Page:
Google Algorithm Testing: How Big G Knows What Works

For anyone who keeps tabs on the latest developments in search engine optimization, it is common knowledge that Google Algorithm updates happen on a regular basis. When I say regularly, I’m not talking about once per month. They sometimes will roll out multiple updates in a day – for example, take 2012, when they launched a total of 665 updates in one year!

If you click through the link in the previous paragraph, you will also see that Google’s team rolled out over 7,000 live tests that same year. In other words, they test more than 10X the number of actual updates to determine which work best. And all of this is algorithmic, meaning it excludes manual reviews and penalties.

Google Algorithm Testing: What Goes Into It

Given this affinity for testing and updating, Google is obviously hard at work trying to improve the SERPs. When you add in the range of different platforms (i.e. mobile, tablets, etc.), locations, types of results (organic vs. local vs. knowledge graph), images, languages, freshness, and all the other variables they must parse to deliver quality results, it’s amazing that they have time to sleep .

Matt Cutts recently posted the below video to the Google Webmasters channel on YouTube on this very topic. It was created in response to the following question:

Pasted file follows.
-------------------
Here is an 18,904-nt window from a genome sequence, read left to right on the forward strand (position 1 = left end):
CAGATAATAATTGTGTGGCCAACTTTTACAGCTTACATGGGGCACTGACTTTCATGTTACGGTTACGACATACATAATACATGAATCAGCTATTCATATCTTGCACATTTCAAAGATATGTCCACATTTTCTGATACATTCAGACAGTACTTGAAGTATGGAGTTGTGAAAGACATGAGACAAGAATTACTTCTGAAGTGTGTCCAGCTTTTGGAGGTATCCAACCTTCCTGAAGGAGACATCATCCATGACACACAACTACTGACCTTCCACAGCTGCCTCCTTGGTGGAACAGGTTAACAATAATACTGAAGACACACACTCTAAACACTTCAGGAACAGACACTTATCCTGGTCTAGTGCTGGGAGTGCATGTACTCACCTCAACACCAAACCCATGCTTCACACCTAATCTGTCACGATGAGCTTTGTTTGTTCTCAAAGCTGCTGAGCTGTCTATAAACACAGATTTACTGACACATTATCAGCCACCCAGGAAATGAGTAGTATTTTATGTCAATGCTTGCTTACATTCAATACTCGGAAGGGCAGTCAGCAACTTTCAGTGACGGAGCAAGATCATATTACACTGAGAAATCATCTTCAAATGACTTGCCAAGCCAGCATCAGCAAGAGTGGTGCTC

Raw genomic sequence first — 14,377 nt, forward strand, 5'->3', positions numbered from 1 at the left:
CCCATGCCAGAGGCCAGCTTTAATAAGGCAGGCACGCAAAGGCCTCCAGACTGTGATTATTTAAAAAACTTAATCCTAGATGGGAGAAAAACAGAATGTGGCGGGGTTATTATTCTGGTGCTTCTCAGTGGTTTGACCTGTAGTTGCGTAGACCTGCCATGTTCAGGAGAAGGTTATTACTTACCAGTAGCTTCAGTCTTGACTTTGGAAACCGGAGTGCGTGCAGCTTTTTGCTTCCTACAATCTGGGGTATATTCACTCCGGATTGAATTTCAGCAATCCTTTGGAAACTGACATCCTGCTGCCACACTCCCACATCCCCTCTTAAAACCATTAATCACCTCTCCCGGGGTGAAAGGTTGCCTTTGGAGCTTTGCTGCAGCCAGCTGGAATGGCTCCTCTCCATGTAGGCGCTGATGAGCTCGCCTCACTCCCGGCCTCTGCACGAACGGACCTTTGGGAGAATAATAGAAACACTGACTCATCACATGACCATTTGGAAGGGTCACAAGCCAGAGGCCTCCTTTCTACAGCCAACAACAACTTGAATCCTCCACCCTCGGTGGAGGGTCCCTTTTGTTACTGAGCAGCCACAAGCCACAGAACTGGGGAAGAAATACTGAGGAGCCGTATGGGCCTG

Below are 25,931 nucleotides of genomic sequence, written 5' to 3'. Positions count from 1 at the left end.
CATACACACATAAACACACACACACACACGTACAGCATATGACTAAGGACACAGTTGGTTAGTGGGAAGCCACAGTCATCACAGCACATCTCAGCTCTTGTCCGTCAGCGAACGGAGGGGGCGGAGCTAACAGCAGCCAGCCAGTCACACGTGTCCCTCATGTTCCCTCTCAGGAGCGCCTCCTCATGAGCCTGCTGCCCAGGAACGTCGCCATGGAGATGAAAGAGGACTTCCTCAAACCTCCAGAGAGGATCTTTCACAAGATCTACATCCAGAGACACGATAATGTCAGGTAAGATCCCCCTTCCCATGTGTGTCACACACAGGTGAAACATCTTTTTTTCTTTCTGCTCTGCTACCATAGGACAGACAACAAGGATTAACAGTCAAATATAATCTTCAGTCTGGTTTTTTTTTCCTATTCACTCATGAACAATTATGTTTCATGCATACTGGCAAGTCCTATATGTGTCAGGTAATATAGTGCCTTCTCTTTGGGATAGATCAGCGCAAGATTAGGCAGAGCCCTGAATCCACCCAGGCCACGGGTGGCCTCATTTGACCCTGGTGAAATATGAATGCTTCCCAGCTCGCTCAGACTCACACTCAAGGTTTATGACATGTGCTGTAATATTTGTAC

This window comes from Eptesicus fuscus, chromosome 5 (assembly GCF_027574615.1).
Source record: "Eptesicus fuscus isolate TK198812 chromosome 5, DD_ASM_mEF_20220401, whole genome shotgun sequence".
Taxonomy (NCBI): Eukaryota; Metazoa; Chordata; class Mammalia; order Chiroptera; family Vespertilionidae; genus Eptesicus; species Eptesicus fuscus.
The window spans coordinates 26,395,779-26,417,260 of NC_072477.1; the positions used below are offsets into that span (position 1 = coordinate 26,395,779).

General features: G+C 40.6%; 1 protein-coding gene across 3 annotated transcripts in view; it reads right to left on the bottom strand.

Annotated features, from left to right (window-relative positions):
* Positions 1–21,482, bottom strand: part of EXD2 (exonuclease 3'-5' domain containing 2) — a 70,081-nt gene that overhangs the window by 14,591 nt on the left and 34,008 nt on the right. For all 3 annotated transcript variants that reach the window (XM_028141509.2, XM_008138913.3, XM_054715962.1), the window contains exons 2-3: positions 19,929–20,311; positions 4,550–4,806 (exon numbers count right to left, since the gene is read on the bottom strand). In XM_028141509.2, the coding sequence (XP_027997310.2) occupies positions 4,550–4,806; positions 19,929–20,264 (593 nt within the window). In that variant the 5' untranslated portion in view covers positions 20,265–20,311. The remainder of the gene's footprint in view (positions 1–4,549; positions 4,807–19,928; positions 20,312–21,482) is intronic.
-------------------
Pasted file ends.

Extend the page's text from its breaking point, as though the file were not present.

What are some of the metrics that Google uses to evaluate whether one iteration of the ranking algorithm is delivering better quality results to users than another?   – from James Foster, Sydney, Australia

This is a great question, and one that gives us a chance to get more insight into how Google lands on the changes they push out. Matt’s overview of how the Google algorithm is tested both in a staging environment and live is very enlightening.

For example, did you know that Google has a team of search quality raters who are heavily involved in this process? They serve a key role in evaluating whether the live Google algorithm is generating quality results on an ongoing basis. Additionally, and even more importantly, they are monitoring and rating the potential impact of unreleased tests to determine which should be rolled out for a live test with real searches.

On the live testing side, they sometimes weave in the results from the update with results from the previously existing algorithm, and track where the clicks go. But there is both a scientific and a qualitative piece to evaluating success, as sometimes spam results naturally draw clicks due to the aggressive language used in the page title and meta description.

Watch the video yourself to get an idea of a “day in the life” of a search algorithm update. For additional information, here are some related links from Google:

Search evaluation at Google (series of blog posts they released a few years ago – still relevant according to Google Webmasters on Google+)

How Search Works: Algorithms (from Google’s “Inside Search” training section)